By Tamar Fleishman
“Ana Wahad Wa Talatin…” – I am number thirty one – the man answered the question as to his identity, which came from inside of the post.
At the checkpoint at the outskirts of the village Al-Jib a person’s identity and name are erased. Over here he is no more than a serial number, one of many that are written in long columns inside a blue folder. Only those who had been examined by the authorities of occupation and found to be “clean”, those who aren’t suspects, those who had passed the minimum age limit and have received a number which appears in the blue folder- are permitted to pass to the other side of the checkpoint.
The checkpoint is defined to be a laborers’ checkpoint and isn’t a gateway into and out of Israel, it was designed and built to serve the residents of the two settlement on the other side of the separation wall: “Givat Ze’ev” and “Givon Hahadasha”, the name of the latter is derived from the effort to Judaize the names of Palestinian towns, and its residents see themselves as the followers of people of the biblical Givon.
“This checkpoint is only for the settlements”, replied the person answering the phone at the civil administration hot line, when asked why a resident of Al Jib returning from treatment in East Jerusalem or laborers coming back from a job which isn’t located in one of the mentioned settlements, is ordered by the soldiers to head back, drive to Qalandiya checkpoint which many kilometers away, pass through it and pay a substantial sum for their long ride on the constantly jammed and winding road leading to their village.
For hundreds of years the residents of Al Jib village provided for themselves by working their fertile lands. They were separated from their lands by the arbitrary laws of occupation. Most of the fertile village lands were expropriated and on them settlements were built. Only 1,900 dunams (469.5 acres) out of 9,000 dunams (2224 acres) of fertile agricultural land remain in their possession.
The residents of the village also talk about the thousands of dunams of olive orchards that had been expropriated for the building of the separation wall.
Today, in order to make a living the residents of the village are forced to work in construction, renovation, maintenance and cleaning at the homes of the new land lord of their stolen property.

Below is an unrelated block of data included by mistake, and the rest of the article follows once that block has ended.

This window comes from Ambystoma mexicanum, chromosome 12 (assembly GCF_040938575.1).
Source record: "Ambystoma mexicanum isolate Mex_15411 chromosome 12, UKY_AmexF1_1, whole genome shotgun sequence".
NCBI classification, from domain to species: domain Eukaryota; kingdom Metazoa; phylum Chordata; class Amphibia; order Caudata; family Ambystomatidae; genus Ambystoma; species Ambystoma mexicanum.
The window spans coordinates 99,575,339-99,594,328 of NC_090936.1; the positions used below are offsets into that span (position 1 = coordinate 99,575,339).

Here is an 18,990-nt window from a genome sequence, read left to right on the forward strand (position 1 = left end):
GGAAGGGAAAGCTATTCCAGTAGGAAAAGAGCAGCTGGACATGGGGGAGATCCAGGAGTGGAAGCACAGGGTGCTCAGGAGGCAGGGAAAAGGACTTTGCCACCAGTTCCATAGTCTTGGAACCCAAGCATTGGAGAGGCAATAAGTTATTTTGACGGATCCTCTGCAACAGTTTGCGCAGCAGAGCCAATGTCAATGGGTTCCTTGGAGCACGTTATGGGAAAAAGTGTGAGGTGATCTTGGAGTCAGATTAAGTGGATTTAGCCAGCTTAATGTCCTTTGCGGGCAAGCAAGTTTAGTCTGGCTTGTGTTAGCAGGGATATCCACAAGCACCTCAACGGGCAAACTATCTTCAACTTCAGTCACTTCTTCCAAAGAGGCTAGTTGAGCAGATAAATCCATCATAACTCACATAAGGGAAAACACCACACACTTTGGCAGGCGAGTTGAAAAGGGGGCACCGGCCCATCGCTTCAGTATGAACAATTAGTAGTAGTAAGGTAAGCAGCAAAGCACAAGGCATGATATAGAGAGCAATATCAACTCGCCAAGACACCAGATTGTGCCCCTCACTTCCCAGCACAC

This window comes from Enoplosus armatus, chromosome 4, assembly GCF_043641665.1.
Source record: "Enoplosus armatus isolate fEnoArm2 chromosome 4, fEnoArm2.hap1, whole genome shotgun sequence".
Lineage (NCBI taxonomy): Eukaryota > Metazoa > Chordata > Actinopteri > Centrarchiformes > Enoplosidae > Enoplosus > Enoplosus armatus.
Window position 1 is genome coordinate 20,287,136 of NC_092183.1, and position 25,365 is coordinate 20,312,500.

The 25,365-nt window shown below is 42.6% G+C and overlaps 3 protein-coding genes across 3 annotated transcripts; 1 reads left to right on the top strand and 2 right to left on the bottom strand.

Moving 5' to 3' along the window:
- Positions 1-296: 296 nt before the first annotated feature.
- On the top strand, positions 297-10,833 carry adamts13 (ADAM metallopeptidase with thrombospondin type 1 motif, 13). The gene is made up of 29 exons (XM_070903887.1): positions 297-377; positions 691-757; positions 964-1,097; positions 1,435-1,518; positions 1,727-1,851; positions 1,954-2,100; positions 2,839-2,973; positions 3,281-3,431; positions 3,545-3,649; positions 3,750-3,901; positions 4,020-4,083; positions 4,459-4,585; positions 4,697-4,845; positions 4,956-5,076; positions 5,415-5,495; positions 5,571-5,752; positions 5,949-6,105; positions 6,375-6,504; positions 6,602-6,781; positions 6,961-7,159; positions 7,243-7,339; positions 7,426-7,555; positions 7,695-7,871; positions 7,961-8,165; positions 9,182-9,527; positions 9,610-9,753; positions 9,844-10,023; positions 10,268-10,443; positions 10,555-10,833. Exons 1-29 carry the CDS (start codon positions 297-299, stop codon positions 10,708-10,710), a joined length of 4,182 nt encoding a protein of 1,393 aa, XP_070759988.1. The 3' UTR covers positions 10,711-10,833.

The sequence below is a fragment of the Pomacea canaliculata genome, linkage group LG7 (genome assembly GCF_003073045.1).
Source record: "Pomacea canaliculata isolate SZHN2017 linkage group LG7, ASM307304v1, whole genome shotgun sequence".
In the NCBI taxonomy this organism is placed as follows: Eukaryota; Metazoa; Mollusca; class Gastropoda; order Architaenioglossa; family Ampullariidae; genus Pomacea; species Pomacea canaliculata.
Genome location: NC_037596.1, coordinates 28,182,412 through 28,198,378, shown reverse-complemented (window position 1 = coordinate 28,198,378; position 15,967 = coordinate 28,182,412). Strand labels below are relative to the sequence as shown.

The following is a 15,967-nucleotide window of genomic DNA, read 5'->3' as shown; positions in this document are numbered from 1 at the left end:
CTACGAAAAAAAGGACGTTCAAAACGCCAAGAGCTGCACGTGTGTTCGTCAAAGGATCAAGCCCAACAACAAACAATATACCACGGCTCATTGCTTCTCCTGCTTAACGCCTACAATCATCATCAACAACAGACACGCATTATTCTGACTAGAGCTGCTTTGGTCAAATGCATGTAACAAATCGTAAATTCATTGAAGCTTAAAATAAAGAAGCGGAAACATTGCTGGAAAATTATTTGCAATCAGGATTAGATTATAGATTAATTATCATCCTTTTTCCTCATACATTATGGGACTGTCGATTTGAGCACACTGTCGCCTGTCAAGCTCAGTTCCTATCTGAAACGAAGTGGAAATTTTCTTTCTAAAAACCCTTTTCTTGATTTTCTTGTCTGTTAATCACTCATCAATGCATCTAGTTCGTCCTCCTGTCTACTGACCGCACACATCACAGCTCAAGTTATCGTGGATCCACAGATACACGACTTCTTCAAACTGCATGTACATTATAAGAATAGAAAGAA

Men and women, young and old people, all arrive at the entrance of the checkpoint early in the morning, because you can never know how long the inspection will take: “it all depends on the soldier”, an experienced man explained this harsh daily reality. Another person said: “By 5:00 each morning I am already hear, and I never pass before seven”, and “Those who don’t pass by eight lose a day of work”, because the employers waiting on the other side of the checkpoint won’t be there afterwards.
And so each morning they stand cramped together, an hour passes and then another, hoping to make it on time and pass and not have to turn back and lose that day’s paycheck. Often they have to forbear, to sustain the soldiers’ insults, to be patient and swallow their pride: “I should go to the doctor for the pain I have in my back from standing here every day for two hours until passing”, a young man said.
A construction contractor who lives in the village explained about the terms of the laborers employment: about the daily wages, 120 to 150 Shekels a person, and about the work permits for the settlements, which unlike work permits for Israel (that are given only to those over 35 who are married and father three children), can be obtained at the age of 25 while the marital status of the person is of no consequence. But naturally, it all depends on the GSS authorizations. The permit must be renewed every three months, as no one leaves or enters Palestine without the consent and knowledge of the secret services that constantly hover above like a black cloud, ominous, supervising, inspecting and worst of all- fracturing the social fabric, dividing and creating feuds among individuals.
The method of divide and conquer is wide spread and fruit bearing: in many incidents a permit is given to those who cooperate. Everybody knows this, everyone suspects and everyone is a suspect in the eyes of everyone else.
To the torment that the Palestinians have to go through in order to receive permits, to the ever elongating morning lines that can reach hundreds of meters, to the confining conditions, to the time that vanishes while standing in line, to the meticulous inspections that the individual has to go through each day: “Even though they (the soldiers) already know everyone, it’s because they have no respect for human beings…”, a feeling of humiliation is added which results from the height differences between the inspector and the inspected, it would seem that even the architecture at the sight has been recruited to the effort for the belittling and erasing of the human being: the Palestinian arriving at inspection post is forced to stretch his body towards the shielded window and raise his document bearing arm.
The height difference which is of several tens of centimeters between the soldiers and the Palestinians, serves as another way to affirm the hierarchy of the superior and the inferior, of the master and the subordinate.
(Translated by Ruth Fleishman)
– As a member of Machsomwatch, once a week Tamar Fleishman heads out to document the checkpoints between Jerusalem and Ramallah. This documentation (reports, photos and videos) can be found on the organization’s site: www.machsomwatch.org. The majority of the Spotlights (an opinion page) that are published on the site had been written by her. She is also a member of the Coalition of Women for Peace and volunteer in Breaking the Silence. She contributed this article to PalestineChronicle.com.